“No” – a simple two-letter word that we use on a daily basis. “No,” just like “yes,” is a clearly understood term. We are all too familiar with asking our parents for extensions on our curfew or money for useless things (that we did not see as useless at the time), and their expected response of “No.” We would argue back, believing they were wrong, but that no still meant no. I always understood, growing up, that when someone said no, that is exactly what it meant. My rapist did not seem to have the same thought process. Apparently “no” actually meant “okay.”
I said no. I made it very clear that I meant it. Yet it didn’t seem to matter. I’ll never forget it. I consistently repeated, “No, no, no. I don’t want to.” Nothing seemed to work. I remember wondering why this was happening, why “no” was not enough for him to stop. It had never failed me before, so why this time? Was it because we had both been drinking? Was it because I allowed him to come on to me? Was it what I was wearing? I said no and it didn’t matter.
Rape is an enormous problem in our culture. According to RAINN, the nation’s largest anti-sexual violence organization, someone is sexually assaulted every two minutes, and each year there are about 290,000 victims in the U.S. alone. Forty-four percent of those victims are under 18. I am a part of that 44 percent. I said no. The others said no, and it didn’t matter.
I remember the next day. Oh, the next day. The humiliation and disgust I felt toward myself was appalling. My neck was covered in hickies. Who should I tell? Do I tell anyone? How am I going to hide these marks from my mother and my friends? Disgusting. I am disgusting.
I didn’t eat or talk to anyone for days. I didn’t want anyone to see me – this new, repulsive version of me. I decided to keep it to myself. It wasn’t that important anyway, right? I asked for it. I was drunk. I was leading him on. We were friends, kind of. We had class together. I couldn’t do that to him. It was my mistake to live with. Yet I said no, and it didn’t matter.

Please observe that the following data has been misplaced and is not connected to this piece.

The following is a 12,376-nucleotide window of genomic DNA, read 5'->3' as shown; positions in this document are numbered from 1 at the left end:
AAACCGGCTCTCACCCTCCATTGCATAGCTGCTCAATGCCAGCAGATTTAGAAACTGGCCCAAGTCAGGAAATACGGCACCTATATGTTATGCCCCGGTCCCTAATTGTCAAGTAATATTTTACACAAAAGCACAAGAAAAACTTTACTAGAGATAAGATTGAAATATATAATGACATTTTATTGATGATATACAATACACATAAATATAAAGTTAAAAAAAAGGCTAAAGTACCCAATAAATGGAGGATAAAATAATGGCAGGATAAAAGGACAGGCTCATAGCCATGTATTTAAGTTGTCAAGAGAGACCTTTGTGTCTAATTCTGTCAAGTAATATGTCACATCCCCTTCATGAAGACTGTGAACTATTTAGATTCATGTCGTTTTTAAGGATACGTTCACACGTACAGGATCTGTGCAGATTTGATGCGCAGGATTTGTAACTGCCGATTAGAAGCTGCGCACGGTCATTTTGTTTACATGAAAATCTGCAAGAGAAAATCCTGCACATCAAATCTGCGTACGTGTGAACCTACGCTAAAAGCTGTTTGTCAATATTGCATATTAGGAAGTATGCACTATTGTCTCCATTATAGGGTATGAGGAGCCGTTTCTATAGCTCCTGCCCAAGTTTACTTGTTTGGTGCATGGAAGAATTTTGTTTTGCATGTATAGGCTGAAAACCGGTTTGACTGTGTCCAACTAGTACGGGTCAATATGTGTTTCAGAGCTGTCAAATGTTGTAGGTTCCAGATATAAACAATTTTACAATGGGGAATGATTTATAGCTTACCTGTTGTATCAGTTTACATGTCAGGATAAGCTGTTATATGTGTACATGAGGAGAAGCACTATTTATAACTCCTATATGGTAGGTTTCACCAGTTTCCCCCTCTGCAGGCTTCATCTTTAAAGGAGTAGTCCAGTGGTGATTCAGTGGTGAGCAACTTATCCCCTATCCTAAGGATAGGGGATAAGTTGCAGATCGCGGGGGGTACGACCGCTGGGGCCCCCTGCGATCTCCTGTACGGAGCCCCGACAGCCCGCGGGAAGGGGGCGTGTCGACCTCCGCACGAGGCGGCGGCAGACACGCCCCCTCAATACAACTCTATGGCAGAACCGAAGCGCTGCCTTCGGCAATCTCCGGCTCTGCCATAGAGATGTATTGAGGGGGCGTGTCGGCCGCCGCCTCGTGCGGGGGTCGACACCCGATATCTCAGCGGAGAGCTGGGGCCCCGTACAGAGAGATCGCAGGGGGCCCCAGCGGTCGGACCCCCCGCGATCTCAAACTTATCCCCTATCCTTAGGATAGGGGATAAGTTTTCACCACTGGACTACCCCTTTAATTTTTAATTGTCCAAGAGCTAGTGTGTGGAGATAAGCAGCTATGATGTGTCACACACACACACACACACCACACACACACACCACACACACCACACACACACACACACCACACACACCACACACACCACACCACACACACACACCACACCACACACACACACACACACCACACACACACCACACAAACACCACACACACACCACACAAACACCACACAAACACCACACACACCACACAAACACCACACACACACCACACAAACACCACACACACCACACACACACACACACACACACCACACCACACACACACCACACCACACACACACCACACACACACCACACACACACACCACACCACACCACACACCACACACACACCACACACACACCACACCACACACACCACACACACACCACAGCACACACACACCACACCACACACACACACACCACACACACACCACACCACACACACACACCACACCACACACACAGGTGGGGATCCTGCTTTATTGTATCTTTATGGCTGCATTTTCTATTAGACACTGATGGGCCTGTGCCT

This disgusting, shameful aberration began to tear me from the inside out. I had to tell someone. I turned to someone I knew I could trust: my best friend. What will she think? Will she think I am disgusting too? When I finished explaining, she said, “That is rape.” I argued, saying that it was my fault. Then she asked if I had said no. I had. I said no, and it didn’t matter.
I said no. My “no” wasn’t enough. Nor was it for the other victims – 290,000 a year. Of these 290,000, 60 percent didn’t report their assault. Two-thirds of rapists are known to their victims, and 38 percent of rapists are friends or acquaintances of their victims. We said no and it didn’t matter.
Why isn’t “no” enough to make someone stop? As women, we are exploited and judged by how we look, how we dress, how we act. We are blamed. We are told that we “asked for it.” We are taught that sexy is the ideal, but when we act on what we have been fooled into believing, we are asking for it. How does that make sense? It doesn’t.
It should only take one clear response. “No,” this simple two-letter word that we use on a daily basis, is not as well understood as we think. I said no. They said no. We said no, and it should matter.
This piece has been published in Teen Ink’s monthly print magazine.